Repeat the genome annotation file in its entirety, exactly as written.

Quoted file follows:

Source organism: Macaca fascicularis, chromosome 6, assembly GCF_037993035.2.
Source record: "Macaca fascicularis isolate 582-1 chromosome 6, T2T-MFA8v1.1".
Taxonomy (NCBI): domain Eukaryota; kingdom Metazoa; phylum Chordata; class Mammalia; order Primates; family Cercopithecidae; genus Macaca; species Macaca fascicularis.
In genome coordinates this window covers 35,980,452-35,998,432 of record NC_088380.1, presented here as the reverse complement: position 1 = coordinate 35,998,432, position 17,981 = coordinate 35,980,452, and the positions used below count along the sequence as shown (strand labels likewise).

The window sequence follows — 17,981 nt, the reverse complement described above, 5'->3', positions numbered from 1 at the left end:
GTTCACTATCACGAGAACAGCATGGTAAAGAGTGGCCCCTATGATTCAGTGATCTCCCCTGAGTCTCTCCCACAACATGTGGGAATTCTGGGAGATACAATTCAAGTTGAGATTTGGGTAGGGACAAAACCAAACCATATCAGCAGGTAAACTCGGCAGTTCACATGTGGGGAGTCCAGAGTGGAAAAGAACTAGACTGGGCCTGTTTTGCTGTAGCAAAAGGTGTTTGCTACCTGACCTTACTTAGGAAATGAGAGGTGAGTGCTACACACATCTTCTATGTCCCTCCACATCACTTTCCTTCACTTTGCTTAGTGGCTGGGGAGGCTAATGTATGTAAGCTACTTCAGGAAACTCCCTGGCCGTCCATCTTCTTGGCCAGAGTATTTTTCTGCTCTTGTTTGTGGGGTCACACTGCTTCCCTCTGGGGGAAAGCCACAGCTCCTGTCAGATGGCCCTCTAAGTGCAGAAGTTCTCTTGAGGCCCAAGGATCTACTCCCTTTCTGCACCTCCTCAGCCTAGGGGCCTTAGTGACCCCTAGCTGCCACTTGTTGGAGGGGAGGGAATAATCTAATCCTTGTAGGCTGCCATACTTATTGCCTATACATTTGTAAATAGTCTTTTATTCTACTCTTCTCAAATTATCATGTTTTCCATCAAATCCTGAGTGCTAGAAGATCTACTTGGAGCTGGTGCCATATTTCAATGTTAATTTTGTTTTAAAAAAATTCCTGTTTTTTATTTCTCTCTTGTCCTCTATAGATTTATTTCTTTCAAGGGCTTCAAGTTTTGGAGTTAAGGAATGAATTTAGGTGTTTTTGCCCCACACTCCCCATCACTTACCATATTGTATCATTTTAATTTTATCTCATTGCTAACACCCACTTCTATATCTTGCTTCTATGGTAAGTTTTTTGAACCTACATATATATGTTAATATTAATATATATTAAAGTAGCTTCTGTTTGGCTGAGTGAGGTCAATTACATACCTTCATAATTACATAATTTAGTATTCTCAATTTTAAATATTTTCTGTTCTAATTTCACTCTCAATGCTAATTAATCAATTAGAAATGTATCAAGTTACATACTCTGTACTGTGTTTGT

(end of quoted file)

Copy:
Source organism: Macaca fascicularis, chromosome 6, assembly GCF_037993035.2.
Source record: "Macaca fascicularis isolate 582-1 chromosome 6, T2T-MFA8v1.1".
Taxonomy (NCBI): domain Eukaryota; kingdom Metazoa; phylum Chordata; class Mammalia; order Primates; family Cercopithecidae; genus Macaca; species Macaca fascicularis.
In genome coordinates this window covers 35,980,452-35,998,432 of record NC_088380.1, presented here as the reverse complement: position 1 = coordinate 35,998,432, position 17,981 = coordinate 35,980,452, and the positions used below count along the sequence as shown (strand labels likewise).

The window sequence follows — 17,981 nt, the reverse complement described above, 5'->3', positions numbered from 1 at the left end:
GTTCACTATCACGAGAACAGCATGGTAAAGAGTGGCCCCTATGATTCAGTGATCTCCCCTGAGTCTCTCCCACAACATGTGGGAATTCTGGGAGATACAATTCAAGTTGAGATTTGGGTAGGGACAAAACCAAACCATATCAGCAGGTAAACTCGGCAGTTCACATGTGGGGAGTCCAGAGTGGAAAAGAACTAGACTGGGCCTGTTTTGCTGTAGCAAAAGGTGTTTGCTACCTGACCTTACTTAGGAAATGAGAGGTGAGTGCTACACACATCTTCTATGTCCCTCCACATCACTTTCCTTCACTTTGCTTAGTGGCTGGGGAGGCTAATGTATGTAAGCTACTTCAGGAAACTCCCTGGCCGTCCATCTTCTTGGCCAGAGTATTTTTCTGCTCTTGTTTGTGGGGTCACACTGCTTCCCTCTGGGGGAAAGCCACAGCTCCTGTCAGATGGCCCTCTAAGTGCAGAAGTTCTCTTGAGGCCCAAGGATCTACTCCCTTTCTGCACCTCCTCAGCCTAGGGGCCTTAGTGACCCCTAGCTGCCACTTGTTGGAGGGGAGGGAATAATCTAATCCTTGTAGGCTGCCATACTTATTGCCTATACATTTGTAAATAGTCTTTTATTCTACTCTTCTCAAATTATCATGTTTTCCATCAAATCCTGAGTGCTAGAAGATCTACTTGGAGCTGGTGCCATATTTCAATGTTAATTTTGTTTTAAAAAAATTCCTGTTTTTTATTTCTCTCTTGTCCTCTATAGATTTATTTCTTTCAAGGGCTTCAAGTTTTGGAGTTAAGGAATGAATTTAGGTGTTTTTGCCCCACACTCCCCATCACTTACCATATTGTATCATTTTAATTTTATCTCATTGCTAACACCCACTTCTATATCTTGCTTCTATGGTAAGTTTTTTGAACCTACATATATATGTTAATATTAATATATATTAAAGTAGCTTCTGTTTGGCTGAGTGAGGTCAATTACATACCTTCATAATTACATAATTTAGTATTCTCAATTTTAAATATTTTCTGTTCTAATTTCACTCTCAATGCTAATTAATCAATTAGAAATGTATCAAGTTACATACTCTGTACTGTGTTTGT